**9. Using our logical axioms and structural rules as discussed in class (but not the axioms of ZFC), give a formal proof that equality is symmetric: i.e., prove ⊢∀x∀y(x=y→y=x) in our formal system.**

- $\{(x=y)\}\vdash x=y$ by the Law of Assumption
- $\{(x=y)\}\vdash y=y$ axiom
- $\{(x=y)\}\vdash y=x$ by (=E)
- $\vdash(x=y\rightarrow y=x)$ by ($\rightarrow$I)
- $\vdash\forall x\forall y(x=y\rightarrow y=x)$ by $\forall$I

**10 a. Using our logical axioms and structural rules as discussed in class (but not the axioms of ZFC), give a formal proof of ⊢∃x(x=x). You could say that our logic assumes that at least one thing exists.
b. Can you prove that there exist at least two things? (If nothing else, give an unofficial wff expressing that there exist at least two things.)**

Pf of (a):

- $\vdash\left(x=x\right)$ by =I
- $\left[y|x\right]\left(y=y\right)$ by $\exists I$
- thus $\exists x\left(x=x\right)$

Pf of (b):

Unofficial WFF version: $\exists x\exists y \left(x\neq y\right)$

Given (a), must do the same for another element $z\neq x$

- $\vdash\left(z=z\right)$ by =I
- $\left[y|z\right]\left(y=y\right)$ by $\exists I$
- $\text{since} x\neq z, \text{then there exist two separate things}$

**11. Prove that N is well-ordered: every nonempty subset X of N has a least element.**

(Prof. Simmons, 2-26-18: This has some of the right ideas, but it doesn't prove that $\mathbb{N}$ is well ordered.)

Pf:

Suppose there is a non-empty set $X$ such that $X\subset \mathbb{N}$ where:

- $1\in X$
- $k+1 \in X \text{for each} k\in X$

(*By (ordinary) induction, this is just $\mathbb{N}$; that doesn't prove that $\mathbb{N}$ is well ordered. Also recall our convention that the naturals start with 0.*)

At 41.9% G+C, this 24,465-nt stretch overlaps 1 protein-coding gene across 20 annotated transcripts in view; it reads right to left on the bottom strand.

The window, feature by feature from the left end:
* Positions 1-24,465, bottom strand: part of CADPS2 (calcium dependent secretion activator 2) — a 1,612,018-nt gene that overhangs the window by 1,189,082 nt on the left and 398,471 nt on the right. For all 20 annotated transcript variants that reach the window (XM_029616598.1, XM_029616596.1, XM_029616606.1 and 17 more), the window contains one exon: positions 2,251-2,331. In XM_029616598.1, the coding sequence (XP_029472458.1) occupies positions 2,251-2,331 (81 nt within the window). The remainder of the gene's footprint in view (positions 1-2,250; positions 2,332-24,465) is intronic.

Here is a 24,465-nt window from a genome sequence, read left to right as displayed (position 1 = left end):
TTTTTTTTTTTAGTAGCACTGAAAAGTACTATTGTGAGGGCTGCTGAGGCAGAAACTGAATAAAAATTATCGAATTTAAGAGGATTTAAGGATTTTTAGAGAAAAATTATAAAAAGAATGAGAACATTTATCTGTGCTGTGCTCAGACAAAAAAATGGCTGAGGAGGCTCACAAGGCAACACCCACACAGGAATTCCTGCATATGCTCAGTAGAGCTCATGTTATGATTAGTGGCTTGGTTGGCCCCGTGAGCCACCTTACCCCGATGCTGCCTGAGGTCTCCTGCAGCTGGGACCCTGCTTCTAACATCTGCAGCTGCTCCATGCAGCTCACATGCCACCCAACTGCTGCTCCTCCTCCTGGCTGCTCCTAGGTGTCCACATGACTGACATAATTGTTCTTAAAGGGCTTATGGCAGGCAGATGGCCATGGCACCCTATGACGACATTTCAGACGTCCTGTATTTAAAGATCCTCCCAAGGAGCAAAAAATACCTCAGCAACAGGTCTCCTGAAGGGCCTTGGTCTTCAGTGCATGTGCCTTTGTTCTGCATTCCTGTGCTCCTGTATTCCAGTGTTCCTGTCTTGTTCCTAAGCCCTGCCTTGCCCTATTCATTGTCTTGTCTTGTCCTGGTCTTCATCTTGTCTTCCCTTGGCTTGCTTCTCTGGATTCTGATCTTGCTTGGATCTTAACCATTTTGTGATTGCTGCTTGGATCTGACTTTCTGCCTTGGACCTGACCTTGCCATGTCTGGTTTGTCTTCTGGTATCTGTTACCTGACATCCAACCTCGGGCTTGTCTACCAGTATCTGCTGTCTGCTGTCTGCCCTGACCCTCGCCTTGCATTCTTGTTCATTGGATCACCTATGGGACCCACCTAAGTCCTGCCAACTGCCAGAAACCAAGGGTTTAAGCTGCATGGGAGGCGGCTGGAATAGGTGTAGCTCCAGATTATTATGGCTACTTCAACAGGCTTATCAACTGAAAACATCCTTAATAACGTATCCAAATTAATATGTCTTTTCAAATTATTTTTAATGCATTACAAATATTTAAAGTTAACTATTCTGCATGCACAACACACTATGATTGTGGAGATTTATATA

Consider the complement $X^C$. And suppose $X^C$ has a least element (that can't be 1 or anything bigger than 1 because it would have to contain any numbers immediately before it). (*This is the heart, but it needs to be stated more clearly. Use induction explicitly: "Suppose all natural numbers less than $k$ belong to $X^C$. Then $k$ also belongs to $X^C$ lest $k$ be a least element."*)

Therefore, there is no smallest element of $X^C$. Since this is true, $X^C$ is empty. Therefore, $X$ is the set of all $\mathbb{N}$ which are well ordered.

**12.Give an example of an invalid deduction (i.e., the conclusion is not true even though the hypothesis is) using the ∃-introduction rule if we don't require y to be free in ϕ. (Hint: find a simple formula ϕ involving ∀y such that ϕ[y|x] is always true but ∃xϕ is not.)**

- $\phi = \forall y(x=y)$
- $\phi\left[x|y\right] = \forall y(y=y)$
- $\exists x\phi := \exists x\forall y(x=y)$

**13. Using induction, prove that $5^{2n+1}+2^{2n+1}$ is divisible by 7 for all n∈N.**

Pf:

This works for the base case (n=0):

$5^{2(0)+1} +2^{2(0)+1} = 5^{1 + 2^1} = 7^1, \text{so then} \rightarrow7|7$

Now suppose $n=k$ for all $k\in \mathbb{N}$, then $n=k+1$ also holds:

$5^{2(k+1)+1} + 2^{2(k+1)+1}$

$= 5^{2k+3} + 2^{2k+3}$

$=5^{2k}\times 5^3 + 2^{2k}\times 2^3$

$=5^{2k}\times 125 + 2^{2k}\times 8$

Since $5^{2k}+2^{2k}$ holds, then if $125+8=133$ is divisible by 7, then $5^{2n+1}+2^{2n+1}$ is always divisible by 7. Since $133\div 7 =19$, it always holds.

Comments - Andrew Furash

For 12 you need to make assumptions in order to conclude that the first statement is true. (You can just assume it is).

for 13, you make an arithmetic error and do not use induction correctly. Review the proofs we went over in recitation.